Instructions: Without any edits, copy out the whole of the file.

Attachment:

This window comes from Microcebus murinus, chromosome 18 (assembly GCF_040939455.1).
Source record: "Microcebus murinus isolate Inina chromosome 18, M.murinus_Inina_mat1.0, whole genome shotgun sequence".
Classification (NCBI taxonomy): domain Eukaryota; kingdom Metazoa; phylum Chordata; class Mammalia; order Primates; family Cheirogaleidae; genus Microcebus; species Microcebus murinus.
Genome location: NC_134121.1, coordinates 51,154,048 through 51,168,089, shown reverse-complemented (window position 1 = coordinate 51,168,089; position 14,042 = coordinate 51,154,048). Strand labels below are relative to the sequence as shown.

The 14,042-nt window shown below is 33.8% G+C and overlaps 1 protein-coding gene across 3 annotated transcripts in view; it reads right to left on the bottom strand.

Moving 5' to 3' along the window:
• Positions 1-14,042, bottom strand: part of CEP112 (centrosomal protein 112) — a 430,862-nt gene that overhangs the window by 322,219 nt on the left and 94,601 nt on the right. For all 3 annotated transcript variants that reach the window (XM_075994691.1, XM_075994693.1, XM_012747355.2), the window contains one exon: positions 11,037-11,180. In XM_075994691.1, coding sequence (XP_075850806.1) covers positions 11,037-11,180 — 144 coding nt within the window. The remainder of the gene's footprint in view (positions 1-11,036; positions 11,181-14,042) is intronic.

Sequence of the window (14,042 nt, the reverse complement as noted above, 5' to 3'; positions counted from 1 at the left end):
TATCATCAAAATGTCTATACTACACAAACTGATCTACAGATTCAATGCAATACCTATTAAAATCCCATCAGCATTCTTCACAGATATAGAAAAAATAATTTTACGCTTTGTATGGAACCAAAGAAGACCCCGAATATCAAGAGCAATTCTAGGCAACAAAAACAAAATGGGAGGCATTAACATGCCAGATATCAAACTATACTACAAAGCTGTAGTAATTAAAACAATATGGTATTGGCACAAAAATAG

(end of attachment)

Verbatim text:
This window comes from Microcebus murinus, chromosome 18 (assembly GCF_040939455.1).
Source record: "Microcebus murinus isolate Inina chromosome 18, M.murinus_Inina_mat1.0, whole genome shotgun sequence".
Classification (NCBI taxonomy): domain Eukaryota; kingdom Metazoa; phylum Chordata; class Mammalia; order Primates; family Cheirogaleidae; genus Microcebus; species Microcebus murinus.
Genome location: NC_134121.1, coordinates 51,154,048 through 51,168,089, shown reverse-complemented (window position 1 = coordinate 51,168,089; position 14,042 = coordinate 51,154,048). Strand labels below are relative to the sequence as shown.

The 14,042-nt window shown below is 33.8% G+C and overlaps 1 protein-coding gene across 3 annotated transcripts in view; it reads right to left on the bottom strand.

Moving 5' to 3' along the window:
• Positions 1-14,042, bottom strand: part of CEP112 (centrosomal protein 112) — a 430,862-nt gene that overhangs the window by 322,219 nt on the left and 94,601 nt on the right. For all 3 annotated transcript variants that reach the window (XM_075994691.1, XM_075994693.1, XM_012747355.2), the window contains one exon: positions 11,037-11,180. In XM_075994691.1, coding sequence (XP_075850806.1) covers positions 11,037-11,180 — 144 coding nt within the window. The remainder of the gene's footprint in view (positions 1-11,036; positions 11,181-14,042) is intronic.

Sequence of the window (14,042 nt, the reverse complement as noted above, 5' to 3'; positions counted from 1 at the left end):
TATCATCAAAATGTCTATACTACACAAACTGATCTACAGATTCAATGCAATACCTATTAAAATCCCATCAGCATTCTTCACAGATATAGAAAAAATAATTTTACGCTTTGTATGGAACCAAAGAAGACCCCGAATATCAAGAGCAATTCTAGGCAACAAAAACAAAATGGGAGGCATTAACATGCCAGATATCAAACTATACTACAAAGCTGTAGTAATTAAAACAATATGGTATTGGCACAAAAATAG